If you haven't already done so, I'd suggest a visit to a homeopath or naturopath to determine if there is a creme or remedy that will helpyour skin. I have been told that Wild Cherry bark when boiled and cooled is an excellent topical remedy for acne. Although I can't attest to it, you might try it as a compress and see if there is any change.

The rash may be an allergy to soap, hair spray, mascara, blush,lipstick, detergent, new clothing or any number of things in theimmediate environment. You can check this by eliminating one thing at atime for 2 or 3 weeks and seeing if your skin improves, then add it andsee if it worsens. It's a long process but a very effective way of finding an allergen.


Q: I have long wanted to be a vegetarian. Then what is stopping you,you might ask. Well, I did succeed for over a year of not eating anymeat. However, I didn't gain weight, I just didn't lose it. I now understand that all the pasta and starches that I substituted for themeat is the cause, and when I incorporated meat back into my diet, Ilost 20 pounds. Okay, so here is the problem. We are of very low income and when we stop eating meat, our food cost go up tremendously. Not to mention that I can't understand the recipes or what the ingredients are or where to get them.

Then those odd ingredients cost a ton. Well, I have begun my environmentalist behavior again and wish to stop eating meat. Please help me find a way to do this, that won't cost a zillion dollars and is easy to understand. We live in the NW area and fresh fruits and vegetables are not always available or appealing during the winter.

A: Thanks for writing with very important questions. I've learned thateverybody has their own opinions about every subject imaginable and theyseldom agree :)

However, as a vegan for over 25 years, I can give some tips that I share with people in my workshops. First, bravo for wanting to give up meat. It's simply not good for you.

Second, it can be very, very easy to be a vegetarian and easy to be avegan for many people. For some, vegetables and soy products aren't enough for their body type and they actually need heavier protein.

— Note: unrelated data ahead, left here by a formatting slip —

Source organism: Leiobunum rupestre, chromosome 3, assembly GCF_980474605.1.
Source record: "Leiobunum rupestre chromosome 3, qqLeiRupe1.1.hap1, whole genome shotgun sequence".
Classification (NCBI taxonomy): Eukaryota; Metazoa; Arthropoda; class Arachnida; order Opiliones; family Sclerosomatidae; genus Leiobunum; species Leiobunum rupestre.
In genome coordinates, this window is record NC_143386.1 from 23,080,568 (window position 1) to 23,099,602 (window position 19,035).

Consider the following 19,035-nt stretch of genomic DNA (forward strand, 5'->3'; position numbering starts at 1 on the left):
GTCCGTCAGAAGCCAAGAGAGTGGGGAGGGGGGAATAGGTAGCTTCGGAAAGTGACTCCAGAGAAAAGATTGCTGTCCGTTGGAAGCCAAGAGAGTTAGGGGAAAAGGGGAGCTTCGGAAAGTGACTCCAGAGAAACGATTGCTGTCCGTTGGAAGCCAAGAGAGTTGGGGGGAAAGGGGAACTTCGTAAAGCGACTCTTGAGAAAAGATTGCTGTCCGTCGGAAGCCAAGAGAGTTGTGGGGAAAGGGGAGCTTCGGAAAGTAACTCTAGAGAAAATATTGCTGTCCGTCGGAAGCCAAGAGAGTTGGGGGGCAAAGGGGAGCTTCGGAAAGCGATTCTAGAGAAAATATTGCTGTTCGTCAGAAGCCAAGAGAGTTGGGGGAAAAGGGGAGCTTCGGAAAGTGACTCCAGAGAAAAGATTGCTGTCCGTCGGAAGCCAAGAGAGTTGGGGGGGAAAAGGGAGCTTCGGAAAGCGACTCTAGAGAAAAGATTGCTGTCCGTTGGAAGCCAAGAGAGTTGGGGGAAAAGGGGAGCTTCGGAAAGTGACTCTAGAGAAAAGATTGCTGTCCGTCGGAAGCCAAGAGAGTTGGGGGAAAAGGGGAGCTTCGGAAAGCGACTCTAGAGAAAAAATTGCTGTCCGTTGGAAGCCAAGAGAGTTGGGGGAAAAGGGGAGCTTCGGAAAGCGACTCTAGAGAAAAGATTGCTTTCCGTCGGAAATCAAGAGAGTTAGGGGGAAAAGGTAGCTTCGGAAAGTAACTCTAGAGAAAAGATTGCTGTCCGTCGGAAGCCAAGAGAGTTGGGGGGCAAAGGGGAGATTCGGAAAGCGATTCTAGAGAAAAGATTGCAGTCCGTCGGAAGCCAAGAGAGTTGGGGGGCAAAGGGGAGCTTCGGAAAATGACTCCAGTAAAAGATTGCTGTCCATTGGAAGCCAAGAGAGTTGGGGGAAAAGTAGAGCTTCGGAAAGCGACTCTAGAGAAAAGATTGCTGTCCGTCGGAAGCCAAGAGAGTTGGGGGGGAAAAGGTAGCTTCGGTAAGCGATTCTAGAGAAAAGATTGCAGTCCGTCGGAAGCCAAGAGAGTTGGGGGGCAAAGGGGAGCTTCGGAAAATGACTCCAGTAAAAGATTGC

You need some basics for getting started and some easy recipes. Years ago when I was doing a workshop at an international conference, people kept asking how to buy, how to cook, how to maintain health, so I put itall in a book that is now in book and health food stores throughout theUS. It's called IF YOUCAN'T PRONOUNCE IT, DON'T EAT IT and it has nomeat, sugar, dairy, colorings, preservatives or chemicals of any kind.It's a basic guide for people wanting to change to a healthier lifestyle and every ingredient is available either in your local supermarket or health food stores. Even tofu now is a staple in supermarkets. The recipes are "kid-tested", easy to prepare, delicious and nutritious.

I think I had an easier time giving up meat than most people. I had 4 children and loved to cook big meals with meat, potatoes, at least one veggie, a salad and dessert. I simply didn't eat the meat and it was nobig deal.

A mistake many people make is to substitute pasta for meat. I may eat pasta every couple of months, rarely eat bread or "junk food". There are a lot of healthy snacks you can buy or make. A general rule of thumb forme is not to eat anything white. There are exceptions...like tofu and occasionally rice milk. Don't eat anything with preservatives or very long words on the labels. They're chemicals.


Q: Now that the flu and cold season is almost over and I had a reallybad case of it, what suggestions can you give for next year to prevent it? This is not something I want to go through again and I'm wondering if my diet might have something to do with whether people get sick or not.

A: I definitely feel diet has a great deal to do with resistance to colds, viruses and upper respiratory infections. Starting in October,I'm very conscientious about taking fresh garlic every day to startbuilding my immune system. Several times a week I take Echinacea and goldenseal in addition to a potent vitamin.

In addition to supplements, I'm sure to eat plenty of vegetables. Andabove a lot of distilled water. Not purified. Not drinking, butdistilled. Eat at least an apple a day to keep your digestive system free of toxins that build up.

Give your system a break every once in a while with a 1, 2 or 3 day fastwith broth and fresh carrot juice. And finally, this year, I took a homeopathic flu preventive and never had a sniffle during the worstoutbreak.

THE VEGGIE PLACE CONTINUED -->

To ASK Janet a veggie question, you can E-mail her .